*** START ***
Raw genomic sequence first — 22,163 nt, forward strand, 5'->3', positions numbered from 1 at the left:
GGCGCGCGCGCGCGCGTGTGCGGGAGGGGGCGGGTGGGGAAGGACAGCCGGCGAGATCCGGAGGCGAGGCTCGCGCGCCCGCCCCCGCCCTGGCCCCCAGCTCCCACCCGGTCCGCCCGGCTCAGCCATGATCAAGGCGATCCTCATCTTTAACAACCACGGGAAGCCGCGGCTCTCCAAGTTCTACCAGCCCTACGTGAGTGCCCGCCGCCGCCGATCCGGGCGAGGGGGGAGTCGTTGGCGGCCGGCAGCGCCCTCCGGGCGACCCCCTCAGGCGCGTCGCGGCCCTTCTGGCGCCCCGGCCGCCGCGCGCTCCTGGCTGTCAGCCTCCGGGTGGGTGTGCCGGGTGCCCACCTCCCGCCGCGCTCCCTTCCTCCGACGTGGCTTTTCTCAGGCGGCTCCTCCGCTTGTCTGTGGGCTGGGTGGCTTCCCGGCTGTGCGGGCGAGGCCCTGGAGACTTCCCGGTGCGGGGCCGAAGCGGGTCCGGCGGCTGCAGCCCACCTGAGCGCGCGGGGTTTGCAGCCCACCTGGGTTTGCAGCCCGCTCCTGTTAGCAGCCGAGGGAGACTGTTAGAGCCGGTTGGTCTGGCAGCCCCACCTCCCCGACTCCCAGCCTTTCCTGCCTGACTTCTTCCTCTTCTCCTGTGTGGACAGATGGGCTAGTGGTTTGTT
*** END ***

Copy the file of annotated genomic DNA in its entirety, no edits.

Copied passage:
Raw genomic sequence first — 22,163 nt, forward strand, 5'->3', positions numbered from 1 at the left:
GGCGCGCGCGCGCGCGTGTGCGGGAGGGGGCGGGTGGGGAAGGACAGCCGGCGAGATCCGGAGGCGAGGCTCGCGCGCCCGCCCCCGCCCTGGCCCCCAGCTCCCACCCGGTCCGCCCGGCTCAGCCATGATCAAGGCGATCCTCATCTTTAACAACCACGGGAAGCCGCGGCTCTCCAAGTTCTACCAGCCCTACGTGAGTGCCCGCCGCCGCCGATCCGGGCGAGGGGGGAGTCGTTGGCGGCCGGCAGCGCCCTCCGGGCGACCCCCTCAGGCGCGTCGCGGCCCTTCTGGCGCCCCGGCCGCCGCGCGCTCCTGGCTGTCAGCCTCCGGGTGGGTGTGCCGGGTGCCCACCTCCCGCCGCGCTCCCTTCCTCCGACGTGGCTTTTCTCAGGCGGCTCCTCCGCTTGTCTGTGGGCTGGGTGGCTTCCCGGCTGTGCGGGCGAGGCCCTGGAGACTTCCCGGTGCGGGGCCGAAGCGGGTCCGGCGGCTGCAGCCCACCTGAGCGCGCGGGGTTTGCAGCCCACCTGGGTTTGCAGCCCGCTCCTGTTAGCAGCCGAGGGAGACTGTTAGAGCCGGTTGGTCTGGCAGCCCCACCTCCCCGACTCCCAGCCTTTCCTGCCTGACTTCTTCCTCTTCTCCTGTGTGGACAGATGGGCTAGTGGTTTGTT